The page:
THE EFFECT OF CULTURAL FACTORS ON DAILY COPING AND INVOLUNTARY RESPONSES TO STRESS AMONG LOW-INCOME LATINO ADOLESCENTS

Catherine De Carlo Santiago*, Stephanie A. Torres, Stephanie K. Brewer, Anne K. Fuller, Jaclyn M. Lennon

*Corresponding author for this work

Research output: Contribution to journalArticlepeer-review

13 Scopus citations

Abstract

This study used daily diary methodology to examine associations between cultural factors and daily coping and responses to stress among predominantly low-income Latino adolescents. A total of 58 middle school students (53% male, mean age = 13.31, 95% Latino) completed baseline measures assessing demographic characteristics, familism, ethnic identity, and family ethnic socialization. They subsequently completed 7 consecutive daily diaries assessing daily stress, coping, and involuntary stress responses. Results yielded main effects of stress, gender, familism, and ethnic identity on adolescents’ coping and involuntary stress responses. In addition, interactions between stress and familism, ethnic identity, and family ethnic socialization emerged. Results suggest that familism may promote adaptive responses to stress, while adolescents who report more family ethnic socialization may rely more on maladaptive responses at high levels of stress. Findings related to ethnic identity were mixed and varied depending on levels of ethnic identity exploration versus commitment.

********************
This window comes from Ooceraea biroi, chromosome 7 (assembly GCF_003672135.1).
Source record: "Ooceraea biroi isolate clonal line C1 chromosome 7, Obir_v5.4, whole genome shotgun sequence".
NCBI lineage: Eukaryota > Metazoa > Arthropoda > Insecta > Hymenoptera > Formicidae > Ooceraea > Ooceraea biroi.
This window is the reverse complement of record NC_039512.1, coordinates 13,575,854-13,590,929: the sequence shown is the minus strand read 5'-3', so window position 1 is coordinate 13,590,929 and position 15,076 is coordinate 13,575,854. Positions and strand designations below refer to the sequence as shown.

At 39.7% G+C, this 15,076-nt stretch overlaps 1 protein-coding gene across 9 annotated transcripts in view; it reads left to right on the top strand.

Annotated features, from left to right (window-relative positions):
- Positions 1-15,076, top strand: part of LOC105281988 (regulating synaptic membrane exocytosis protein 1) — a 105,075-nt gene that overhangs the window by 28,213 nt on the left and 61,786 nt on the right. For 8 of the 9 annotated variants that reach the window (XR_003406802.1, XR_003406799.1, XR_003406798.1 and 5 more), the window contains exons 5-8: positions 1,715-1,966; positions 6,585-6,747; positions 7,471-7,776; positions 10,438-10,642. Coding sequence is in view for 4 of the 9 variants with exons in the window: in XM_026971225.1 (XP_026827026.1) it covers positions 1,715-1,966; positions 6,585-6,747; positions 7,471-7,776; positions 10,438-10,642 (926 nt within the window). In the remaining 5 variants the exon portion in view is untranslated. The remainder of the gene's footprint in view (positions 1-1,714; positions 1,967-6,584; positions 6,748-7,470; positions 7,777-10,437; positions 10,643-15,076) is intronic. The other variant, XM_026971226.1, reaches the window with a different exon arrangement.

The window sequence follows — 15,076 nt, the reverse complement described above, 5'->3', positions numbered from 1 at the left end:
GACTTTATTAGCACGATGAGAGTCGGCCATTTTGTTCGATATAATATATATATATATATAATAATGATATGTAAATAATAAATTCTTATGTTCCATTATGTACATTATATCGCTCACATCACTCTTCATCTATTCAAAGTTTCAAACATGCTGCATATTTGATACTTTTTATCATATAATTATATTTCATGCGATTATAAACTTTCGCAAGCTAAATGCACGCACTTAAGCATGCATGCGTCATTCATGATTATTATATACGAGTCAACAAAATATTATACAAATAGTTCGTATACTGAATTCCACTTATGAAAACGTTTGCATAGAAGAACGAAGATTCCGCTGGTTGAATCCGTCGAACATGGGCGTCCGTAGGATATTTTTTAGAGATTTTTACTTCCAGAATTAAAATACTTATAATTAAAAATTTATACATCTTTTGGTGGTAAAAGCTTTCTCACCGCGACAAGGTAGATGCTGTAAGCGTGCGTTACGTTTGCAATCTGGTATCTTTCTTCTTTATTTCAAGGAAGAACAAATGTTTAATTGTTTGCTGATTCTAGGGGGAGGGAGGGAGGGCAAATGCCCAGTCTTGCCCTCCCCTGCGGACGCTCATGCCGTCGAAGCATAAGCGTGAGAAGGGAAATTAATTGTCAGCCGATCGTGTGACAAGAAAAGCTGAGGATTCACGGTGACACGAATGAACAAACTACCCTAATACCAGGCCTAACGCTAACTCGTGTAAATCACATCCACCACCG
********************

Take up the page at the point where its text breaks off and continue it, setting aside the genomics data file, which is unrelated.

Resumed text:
Original languageEnglish (US)
Pages (from-to)872-887
Number of pages16
JournalJournal of Community Psychology
Volume44
Issue number7
DOIs
StatePublished - Sep 1 2016
Externally publishedYes

ASJC Scopus subject areas

  • Social Psychology

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